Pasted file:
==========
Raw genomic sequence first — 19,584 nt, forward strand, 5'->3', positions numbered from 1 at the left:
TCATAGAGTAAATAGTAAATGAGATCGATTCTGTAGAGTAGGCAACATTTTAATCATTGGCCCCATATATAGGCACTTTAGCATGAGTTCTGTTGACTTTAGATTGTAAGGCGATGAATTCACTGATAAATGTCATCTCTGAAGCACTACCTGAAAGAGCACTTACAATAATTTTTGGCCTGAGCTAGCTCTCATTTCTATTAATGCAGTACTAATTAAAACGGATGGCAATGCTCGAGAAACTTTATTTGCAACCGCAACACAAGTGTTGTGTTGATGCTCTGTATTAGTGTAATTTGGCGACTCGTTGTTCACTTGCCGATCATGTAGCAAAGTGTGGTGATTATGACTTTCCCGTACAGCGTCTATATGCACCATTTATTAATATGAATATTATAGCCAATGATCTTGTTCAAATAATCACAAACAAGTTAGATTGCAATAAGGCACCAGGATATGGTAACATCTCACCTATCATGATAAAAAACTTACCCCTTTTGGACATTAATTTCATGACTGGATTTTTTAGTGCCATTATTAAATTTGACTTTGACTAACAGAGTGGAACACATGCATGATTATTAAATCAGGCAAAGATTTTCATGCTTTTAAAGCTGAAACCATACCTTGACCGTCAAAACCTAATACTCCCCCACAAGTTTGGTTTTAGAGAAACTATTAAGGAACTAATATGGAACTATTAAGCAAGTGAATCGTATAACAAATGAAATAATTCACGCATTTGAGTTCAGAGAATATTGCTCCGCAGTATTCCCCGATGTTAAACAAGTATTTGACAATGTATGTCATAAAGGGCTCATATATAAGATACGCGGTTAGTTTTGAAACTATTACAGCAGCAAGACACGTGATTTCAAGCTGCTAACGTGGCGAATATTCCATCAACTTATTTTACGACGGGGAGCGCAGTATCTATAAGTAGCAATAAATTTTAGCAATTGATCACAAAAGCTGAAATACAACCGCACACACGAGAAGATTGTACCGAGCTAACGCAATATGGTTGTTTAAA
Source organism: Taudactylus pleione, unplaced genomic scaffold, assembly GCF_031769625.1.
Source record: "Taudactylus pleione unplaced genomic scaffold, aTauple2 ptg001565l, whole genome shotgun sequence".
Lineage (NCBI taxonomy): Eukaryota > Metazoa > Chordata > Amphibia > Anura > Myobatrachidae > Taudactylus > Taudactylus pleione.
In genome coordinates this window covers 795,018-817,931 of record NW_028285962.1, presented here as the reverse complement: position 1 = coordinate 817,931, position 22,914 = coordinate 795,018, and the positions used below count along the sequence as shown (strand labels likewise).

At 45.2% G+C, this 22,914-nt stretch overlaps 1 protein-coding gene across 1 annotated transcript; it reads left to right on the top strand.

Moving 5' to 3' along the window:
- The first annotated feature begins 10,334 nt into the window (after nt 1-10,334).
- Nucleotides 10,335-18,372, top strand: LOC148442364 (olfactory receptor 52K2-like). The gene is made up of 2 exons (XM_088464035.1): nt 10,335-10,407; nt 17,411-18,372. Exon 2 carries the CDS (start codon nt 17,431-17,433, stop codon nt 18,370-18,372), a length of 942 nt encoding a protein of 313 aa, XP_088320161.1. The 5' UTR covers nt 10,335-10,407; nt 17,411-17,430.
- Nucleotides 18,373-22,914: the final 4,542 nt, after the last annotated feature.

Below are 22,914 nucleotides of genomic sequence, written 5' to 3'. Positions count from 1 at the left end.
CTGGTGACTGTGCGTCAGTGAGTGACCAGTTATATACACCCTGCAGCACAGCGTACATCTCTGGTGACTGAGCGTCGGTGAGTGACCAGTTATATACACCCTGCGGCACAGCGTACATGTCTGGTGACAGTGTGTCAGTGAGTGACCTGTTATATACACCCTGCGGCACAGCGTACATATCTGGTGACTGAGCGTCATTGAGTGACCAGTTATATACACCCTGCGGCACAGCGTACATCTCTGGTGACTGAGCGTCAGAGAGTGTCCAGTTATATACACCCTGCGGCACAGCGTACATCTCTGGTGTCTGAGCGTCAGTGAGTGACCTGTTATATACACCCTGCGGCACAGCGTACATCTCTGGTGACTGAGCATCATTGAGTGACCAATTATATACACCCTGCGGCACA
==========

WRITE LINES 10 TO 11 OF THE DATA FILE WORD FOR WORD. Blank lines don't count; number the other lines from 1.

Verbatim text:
- Nucleotides 10,335-18,372, top strand: LOC148442364 (olfactory receptor 52K2-like). The gene is made up of 2 exons (XM_088464035.1): nt 10,335-10,407; nt 17,411-18,372. Exon 2 carries the CDS (start codon nt 17,431-17,433, stop codon nt 18,370-18,372), a length of 942 nt encoding a protein of 313 aa, XP_088320161.1. The 5' UTR covers nt 10,335-10,407; nt 17,411-17,430.
- Nucleotides 18,373-22,914: the final 4,542 nt, after the last annotated feature.